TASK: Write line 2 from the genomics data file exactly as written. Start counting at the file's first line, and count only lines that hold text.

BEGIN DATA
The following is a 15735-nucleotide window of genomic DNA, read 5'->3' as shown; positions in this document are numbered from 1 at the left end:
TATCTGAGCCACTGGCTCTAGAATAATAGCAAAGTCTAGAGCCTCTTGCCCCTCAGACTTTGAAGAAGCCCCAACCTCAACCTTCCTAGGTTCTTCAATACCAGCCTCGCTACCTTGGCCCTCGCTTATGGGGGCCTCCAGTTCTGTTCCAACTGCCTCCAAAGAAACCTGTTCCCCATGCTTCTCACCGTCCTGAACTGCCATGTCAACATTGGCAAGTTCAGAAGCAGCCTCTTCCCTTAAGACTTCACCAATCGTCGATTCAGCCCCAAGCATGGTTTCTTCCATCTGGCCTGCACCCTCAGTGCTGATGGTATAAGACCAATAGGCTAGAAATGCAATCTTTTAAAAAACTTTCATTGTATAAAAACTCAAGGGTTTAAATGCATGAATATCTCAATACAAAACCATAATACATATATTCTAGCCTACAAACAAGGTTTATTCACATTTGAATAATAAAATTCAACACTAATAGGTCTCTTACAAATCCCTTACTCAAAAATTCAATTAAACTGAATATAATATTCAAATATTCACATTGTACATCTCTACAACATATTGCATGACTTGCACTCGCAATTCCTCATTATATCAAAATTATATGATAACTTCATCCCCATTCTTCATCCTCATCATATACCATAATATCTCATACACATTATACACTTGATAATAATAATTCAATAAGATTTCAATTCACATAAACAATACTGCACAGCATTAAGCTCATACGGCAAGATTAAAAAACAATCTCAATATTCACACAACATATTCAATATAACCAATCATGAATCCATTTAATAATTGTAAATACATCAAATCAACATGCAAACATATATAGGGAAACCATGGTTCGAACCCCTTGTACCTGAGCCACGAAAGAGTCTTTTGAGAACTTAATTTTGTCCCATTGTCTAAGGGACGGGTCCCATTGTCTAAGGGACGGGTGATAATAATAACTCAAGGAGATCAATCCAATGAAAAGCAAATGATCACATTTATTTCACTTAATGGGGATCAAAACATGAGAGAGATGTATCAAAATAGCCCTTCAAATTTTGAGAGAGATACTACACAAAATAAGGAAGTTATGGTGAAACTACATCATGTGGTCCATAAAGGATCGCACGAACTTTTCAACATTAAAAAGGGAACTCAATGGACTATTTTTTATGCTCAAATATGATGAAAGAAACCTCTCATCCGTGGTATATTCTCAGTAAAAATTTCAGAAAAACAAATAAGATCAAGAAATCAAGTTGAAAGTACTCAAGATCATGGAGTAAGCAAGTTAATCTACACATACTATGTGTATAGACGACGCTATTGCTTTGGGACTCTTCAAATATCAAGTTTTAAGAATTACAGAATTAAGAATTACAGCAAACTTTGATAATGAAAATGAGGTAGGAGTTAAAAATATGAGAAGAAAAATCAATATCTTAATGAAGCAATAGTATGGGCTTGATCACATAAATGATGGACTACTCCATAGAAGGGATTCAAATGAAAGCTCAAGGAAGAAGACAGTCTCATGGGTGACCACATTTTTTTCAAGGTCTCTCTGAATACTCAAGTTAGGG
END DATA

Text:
TATCTGAGCCACTGGCTCTAGAATAATAGCAAAGTCTAGAGCCTCTTGCCCCTCAGACTTTGAAGAAGCCCCAACCTCAACCTTCCTAGGTTCTTCAATACCAGCCTCGCTACCTTGGCCCTCGCTTATGGGGGCCTCCAGTTCTGTTCCAACTGCCTCCAAAGAAACCTGTTCCCCATGCTTCTCACCGTCCTGAACTGCCATGTCAACATTGGCAAGTTCAGAAGCAGCCTCTTCCCTTAAGACTTCACCAATCGTCGATTCAGCCCCAAGCATGGTTTCTTCCATCTGGCCTGCACCCTCAGTGCTGATGGTATAAGACCAATAGGCTAGAAATGCAATCTTTTAAAAAACTTTCATTGTATAAAAACTCAAGGGTTTAAATGCATGAATATCTCAATACAAAACCATAATACATATATTCTAGCCTACAAACAAGGTTTATTCACATTTGAATAATAAAATTCAACACTAATAGGTCTCTTACAAATCCCTTACTCAAAAATTCAATTAAACTGAATATAATATTCAAATATTCACATTGTACATCTCTACAACATATTGCATGACTTGCACTCGCAATTCCTCATTATATCAAAATTATATGATAACTTCATCCCCATTCTTCATCCTCATCATATACCATAATATCTCATACACATTATACACTTGATAATAATAATTCAATAAGATTTCAATTCACATAAACAATACTGCACAGCATTAAGCTCATACGGCAAGATTAAAAAACAATCTCAATATTCACACAACATATTCAATATAACCAATCATGAATCCATTTAATAATTGTAAATACATCAAATCAACATGCAAACATATATAGGGAAACCATGGTTCGAACCCCTTGTACCTGAGCCACGAAAGAGTCTTTTGAGAACTTAATTTTGTCCCATTGTCTAAGGGACGGGTCCCATTGTCTAAGGGACGGGTGATAATAATAACTCAAGGAGATCAATCCAATGAAAAGCAAATGATCACATTTATTTCACTTAATGGGGATCAAAACATGAGAGAGATGTATCAAAATAGCCCTTCAAATTTTGAGAGAGATACTACACAAAATAAGGAAGTTATGGTGAAACTACATCATGTGGTCCATAAAGGATCGCACGAACTTTTCAACATTAAAAAGGGAACTCAATGGACTATTTTTTATGCTCAAATATGATGAAAGAAACCTCTCATCCGTGGTATATTCTCAGTAAAAATTTCAGAAAAACAAATAAGATCAAGAAATCAAGTTGAAAGTACTCAAGATCATGGAGTAAGCAAGTTAATCTACACATACTATGTGTATAGACGACGCTATTGCTTTGGGACTCTTCAAATATCAAGTTTTAAGAATTACAGAATTAAGAATTACAGCAAACTTTGATAATGAAAATGAGGTAGGAGTTAAAAATATGAGAAGAAAAATCAATATCTTAATGAAGCAATAGTATGGGCTTGATCACATAAATGATGGACTACTCCATAGAAGGGATTCAAATGAAAGCTCAAGGAAGAAGACAGTCTCATGGGTGACCACATTTTTTTCAAGGTCTCTCTGAATACTCAAGTTAGGG